When the workplace will return to normal – or if it ever will – is impossible to tell. As pandemic restrictions were put into place, many people found themselves working from home. That is, if they were working at all. Some found the “home-based marketplace” an appealing change: spending more time with family.
One casualty of this “new normal,” however, has been a decline in direct, person-to-person interactions. Technological innovations like Zoom, Skype, FaceTime and others have helped fill the gap, but there is no substitute for spontaneous face-to-face, eye-to-eye communication – stopping by a colleague’s workspace to compare notes on a project, or simply to exchange pleasantries.
Sometimes that involves only encountering someone and saying “Hi! How are you?”, exchanging smiles and continuing to wherever we are heading. That is a customary, cordial exchange, but too often it is superficial, not intended to trade any real information. Maybe that is why the late writer and activist Maya Angelou wrote, “When people ask, ‘How are you?’ have the nerve sometimes to answer truthfully.”
Think about it: When people say, “Hello, how are you?” how often do you make the effort to answer them, explaining honestly how you are? Or reversing roles, how would you react if someone began to tell you about their struggles or pain or frustrations?
We might offer the excuse, “Well, I’m just being polite. I’m saying hello, but don’t really want to know how someone is doing.” I have been guilty of that myself, remembering vividly a time when I was attending a conference. Encountering a friend I had not seen in a long time, I said, “Hi, (Pete)! How are you?” but was stunned when “Pete” began to respond to my question. Then there have been times when people have said the same to me, but their body language told me they did not really want to know how I was.
A song I have heard many times addresses this. As the vocalist observes, “Truth be told, the truth is rarely told.” We put on smiles that mask sadness or fear or pain we might be dealing with. We respond, “I’m doing fine” – even when we’re not. Granted, we cannot always take the time to listen to someone’s problems or share our own, but shouldn’t we do more to recognize the human side of work – beyond the deadlines, goals, and bottom-line considerations?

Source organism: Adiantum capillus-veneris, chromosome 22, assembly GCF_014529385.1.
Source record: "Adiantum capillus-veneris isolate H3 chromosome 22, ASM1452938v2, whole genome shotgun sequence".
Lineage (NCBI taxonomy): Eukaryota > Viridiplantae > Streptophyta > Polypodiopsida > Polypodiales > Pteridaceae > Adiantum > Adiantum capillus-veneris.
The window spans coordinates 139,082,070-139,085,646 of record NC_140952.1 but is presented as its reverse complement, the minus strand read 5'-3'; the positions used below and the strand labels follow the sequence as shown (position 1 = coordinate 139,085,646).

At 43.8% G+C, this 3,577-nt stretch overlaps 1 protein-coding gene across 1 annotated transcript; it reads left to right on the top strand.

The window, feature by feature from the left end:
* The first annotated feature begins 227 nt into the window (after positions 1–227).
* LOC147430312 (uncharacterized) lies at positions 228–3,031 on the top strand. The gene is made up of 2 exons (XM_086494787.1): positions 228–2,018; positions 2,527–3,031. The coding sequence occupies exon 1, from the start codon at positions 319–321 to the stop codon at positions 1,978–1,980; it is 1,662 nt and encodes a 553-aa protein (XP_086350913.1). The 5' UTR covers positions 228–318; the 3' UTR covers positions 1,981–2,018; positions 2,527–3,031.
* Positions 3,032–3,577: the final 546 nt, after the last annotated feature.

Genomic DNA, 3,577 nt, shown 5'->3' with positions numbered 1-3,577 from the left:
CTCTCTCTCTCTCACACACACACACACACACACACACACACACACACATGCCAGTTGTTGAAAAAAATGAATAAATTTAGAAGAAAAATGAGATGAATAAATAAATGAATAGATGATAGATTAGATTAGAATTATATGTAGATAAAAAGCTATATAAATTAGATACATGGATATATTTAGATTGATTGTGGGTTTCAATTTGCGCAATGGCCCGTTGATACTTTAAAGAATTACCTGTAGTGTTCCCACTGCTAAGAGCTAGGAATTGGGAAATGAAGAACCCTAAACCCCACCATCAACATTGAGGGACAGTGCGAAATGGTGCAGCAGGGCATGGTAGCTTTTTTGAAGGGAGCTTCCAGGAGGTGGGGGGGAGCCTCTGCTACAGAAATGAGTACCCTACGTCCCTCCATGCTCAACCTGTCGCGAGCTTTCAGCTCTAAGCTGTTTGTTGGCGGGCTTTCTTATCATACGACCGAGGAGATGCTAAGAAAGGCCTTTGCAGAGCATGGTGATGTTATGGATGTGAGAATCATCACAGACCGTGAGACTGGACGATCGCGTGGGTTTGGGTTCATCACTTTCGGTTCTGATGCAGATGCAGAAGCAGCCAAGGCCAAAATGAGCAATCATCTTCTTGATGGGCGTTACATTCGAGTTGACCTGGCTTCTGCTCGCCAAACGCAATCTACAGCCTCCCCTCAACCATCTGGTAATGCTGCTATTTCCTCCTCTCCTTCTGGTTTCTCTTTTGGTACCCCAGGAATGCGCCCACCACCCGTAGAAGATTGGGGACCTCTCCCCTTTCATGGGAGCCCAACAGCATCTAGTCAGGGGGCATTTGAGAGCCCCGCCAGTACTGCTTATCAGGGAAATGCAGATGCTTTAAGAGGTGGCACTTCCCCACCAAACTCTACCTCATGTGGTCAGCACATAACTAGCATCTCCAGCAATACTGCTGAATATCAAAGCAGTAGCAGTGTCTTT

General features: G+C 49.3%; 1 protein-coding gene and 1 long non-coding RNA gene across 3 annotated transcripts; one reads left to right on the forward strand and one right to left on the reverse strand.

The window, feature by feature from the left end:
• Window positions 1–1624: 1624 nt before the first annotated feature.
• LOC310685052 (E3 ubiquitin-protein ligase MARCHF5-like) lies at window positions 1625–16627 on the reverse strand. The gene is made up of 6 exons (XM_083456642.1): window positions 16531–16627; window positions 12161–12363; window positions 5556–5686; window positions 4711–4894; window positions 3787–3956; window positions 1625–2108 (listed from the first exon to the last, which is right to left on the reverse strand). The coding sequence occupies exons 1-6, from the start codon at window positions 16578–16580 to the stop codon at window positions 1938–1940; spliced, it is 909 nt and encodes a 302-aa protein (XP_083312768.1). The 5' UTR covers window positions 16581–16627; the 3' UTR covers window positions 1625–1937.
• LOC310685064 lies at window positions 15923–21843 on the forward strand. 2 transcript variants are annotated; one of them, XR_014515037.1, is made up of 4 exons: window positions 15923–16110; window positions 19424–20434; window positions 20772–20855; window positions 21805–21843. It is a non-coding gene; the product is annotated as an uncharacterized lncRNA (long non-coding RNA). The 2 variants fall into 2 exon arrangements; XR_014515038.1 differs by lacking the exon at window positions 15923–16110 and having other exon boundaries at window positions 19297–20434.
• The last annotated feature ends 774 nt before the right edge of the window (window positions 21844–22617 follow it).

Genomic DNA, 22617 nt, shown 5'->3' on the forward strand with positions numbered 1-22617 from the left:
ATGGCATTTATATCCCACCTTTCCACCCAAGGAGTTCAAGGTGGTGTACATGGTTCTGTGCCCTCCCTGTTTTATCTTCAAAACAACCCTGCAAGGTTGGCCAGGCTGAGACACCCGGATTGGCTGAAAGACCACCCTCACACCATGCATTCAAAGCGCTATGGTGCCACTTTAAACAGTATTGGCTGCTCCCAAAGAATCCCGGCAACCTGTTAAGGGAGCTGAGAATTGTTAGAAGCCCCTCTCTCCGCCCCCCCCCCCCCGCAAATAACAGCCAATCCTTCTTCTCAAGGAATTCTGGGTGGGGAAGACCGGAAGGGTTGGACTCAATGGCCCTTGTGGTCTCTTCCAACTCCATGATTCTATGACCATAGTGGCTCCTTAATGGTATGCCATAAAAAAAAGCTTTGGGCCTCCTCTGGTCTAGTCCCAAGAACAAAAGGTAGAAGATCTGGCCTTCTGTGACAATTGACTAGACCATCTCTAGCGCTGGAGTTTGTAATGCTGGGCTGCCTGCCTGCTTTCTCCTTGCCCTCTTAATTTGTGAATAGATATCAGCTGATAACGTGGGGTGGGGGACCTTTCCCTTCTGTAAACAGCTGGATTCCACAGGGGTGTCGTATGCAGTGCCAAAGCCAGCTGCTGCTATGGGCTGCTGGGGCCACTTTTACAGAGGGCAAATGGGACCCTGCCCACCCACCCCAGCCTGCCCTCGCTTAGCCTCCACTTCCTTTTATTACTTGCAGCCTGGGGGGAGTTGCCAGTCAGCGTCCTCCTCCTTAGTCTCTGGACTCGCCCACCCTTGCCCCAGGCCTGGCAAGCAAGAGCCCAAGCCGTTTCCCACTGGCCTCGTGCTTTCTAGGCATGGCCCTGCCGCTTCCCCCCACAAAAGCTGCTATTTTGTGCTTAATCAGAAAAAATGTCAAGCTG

This is a recurring theme in the Scriptures, underscoring the importance of offering compassion to one another in this daily struggle we call everyday life. For instance, 2 Corinthians 1:3-4 says, “Praise be to the God and Father of our Lord Jesus Christ…who comforts us in all our troubles, so that we can comfort those in any trouble with the comfort we ourselves have received from God.” Perhaps one reason for the adversities we confront is so we can empathize with others facing similar challenges.
Another passage offers this exhortation: “And let us consider how we may spur one another on toward love and good deeds. Let us not give up meeting together, as some are in the habit of doing, but let us encourage one another…” (Hebrews 10:24-25).
When – and if – we resume the familiar office work routines, maybe we should try a bit harder to respond truthfully when someone asks, or if we ask them, “How are you?”
© 2021. Robert J. Tamasy has written Marketplace Ambassadors: CBMC’s Continuing Legacy of Evangelism and Discipleship; Business at Its Best: Timeless Wisdom from Proverbs for Today’s Workplace; Pursuing Life With a Shepherd’s Heart, coauthored with Ken Johnson; and The Heart of Mentoring, coauthored with David A. Stoddard. Bob’s biweekly blog is: www.bobtamasy.blogspot.com.
- How have pandemic restrictions affected your usual work routine? Have you missed being able to interact directly, in person, with coworkers and colleagues? What has that been like for you?
- When you see someone and they say, “Hello, how are you?”, how do you typically respond? Do you casually say that to others, simply as a polite greeting rather than a sincere question?
- Why do you think it is so difficult for many of us to be genuine and open in communicating with others how we are truly doing in our lives and work, rather than flippantly responding that we are doing well – especially when we aren’t?
- What steps can we take – should we take – to be more attentive and encouraging to others at our workplaces, especially when we have more opportunities to interact face to face rather than over a computer or smartphone screen? How can we maintain a right balance between our job responsibilities and being supportive to those with whom we work?
NOTE: If you have a Bible and would like to read more, consider the following passages: Matthew 5:1-9; 1 Corinthians 15:58; 2 Corinthians 1:5-11; Galatians 6:9-10; Philippians 1:3-8